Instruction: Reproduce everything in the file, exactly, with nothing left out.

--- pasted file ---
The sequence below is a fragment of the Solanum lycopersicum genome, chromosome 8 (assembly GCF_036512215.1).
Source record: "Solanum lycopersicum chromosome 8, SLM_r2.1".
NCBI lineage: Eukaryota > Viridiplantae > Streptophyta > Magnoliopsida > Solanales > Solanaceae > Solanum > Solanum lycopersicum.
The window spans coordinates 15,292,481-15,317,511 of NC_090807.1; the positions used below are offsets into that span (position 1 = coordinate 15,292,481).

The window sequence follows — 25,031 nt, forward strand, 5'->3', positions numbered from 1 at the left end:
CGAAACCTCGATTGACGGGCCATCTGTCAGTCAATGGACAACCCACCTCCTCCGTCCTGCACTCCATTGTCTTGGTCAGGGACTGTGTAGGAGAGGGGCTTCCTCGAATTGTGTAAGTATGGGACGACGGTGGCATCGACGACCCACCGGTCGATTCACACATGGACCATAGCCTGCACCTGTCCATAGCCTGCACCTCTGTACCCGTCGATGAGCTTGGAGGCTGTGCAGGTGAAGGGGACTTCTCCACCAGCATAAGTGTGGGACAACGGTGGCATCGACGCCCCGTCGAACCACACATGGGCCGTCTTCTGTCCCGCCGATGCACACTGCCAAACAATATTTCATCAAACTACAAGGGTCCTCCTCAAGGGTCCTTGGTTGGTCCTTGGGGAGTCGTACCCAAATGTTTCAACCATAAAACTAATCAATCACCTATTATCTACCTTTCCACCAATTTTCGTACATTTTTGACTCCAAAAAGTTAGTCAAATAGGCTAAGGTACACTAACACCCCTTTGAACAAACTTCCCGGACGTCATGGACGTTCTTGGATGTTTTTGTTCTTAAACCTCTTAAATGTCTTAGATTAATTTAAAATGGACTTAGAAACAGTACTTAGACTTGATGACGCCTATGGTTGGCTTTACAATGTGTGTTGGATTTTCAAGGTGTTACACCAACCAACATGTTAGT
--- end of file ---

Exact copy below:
The sequence below is a fragment of the Solanum lycopersicum genome, chromosome 8 (assembly GCF_036512215.1).
Source record: "Solanum lycopersicum chromosome 8, SLM_r2.1".
NCBI lineage: Eukaryota > Viridiplantae > Streptophyta > Magnoliopsida > Solanales > Solanaceae > Solanum > Solanum lycopersicum.
The window spans coordinates 15,292,481-15,317,511 of NC_090807.1; the positions used below are offsets into that span (position 1 = coordinate 15,292,481).

The window sequence follows — 25,031 nt, forward strand, 5'->3', positions numbered from 1 at the left end:
CGAAACCTCGATTGACGGGCCATCTGTCAGTCAATGGACAACCCACCTCCTCCGTCCTGCACTCCATTGTCTTGGTCAGGGACTGTGTAGGAGAGGGGCTTCCTCGAATTGTGTAAGTATGGGACGACGGTGGCATCGACGACCCACCGGTCGATTCACACATGGACCATAGCCTGCACCTGTCCATAGCCTGCACCTCTGTACCCGTCGATGAGCTTGGAGGCTGTGCAGGTGAAGGGGACTTCTCCACCAGCATAAGTGTGGGACAACGGTGGCATCGACGCCCCGTCGAACCACACATGGGCCGTCTTCTGTCCCGCCGATGCACACTGCCAAACAATATTTCATCAAACTACAAGGGTCCTCCTCAAGGGTCCTTGGTTGGTCCTTGGGGAGTCGTACCCAAATGTTTCAACCATAAAACTAATCAATCACCTATTATCTACCTTTCCACCAATTTTCGTACATTTTTGACTCCAAAAAGTTAGTCAAATAGGCTAAGGTACACTAACACCCCTTTGAACAAACTTCCCGGACGTCATGGACGTTCTTGGATGTTTTTGTTCTTAAACCTCTTAAATGTCTTAGATTAATTTAAAATGGACTTAGAAACAGTACTTAGACTTGATGACGCCTATGGTTGGCTTTACAATGTGTGTTGGATTTTCAAGGTGTTACACCAACCAACATGTTAGT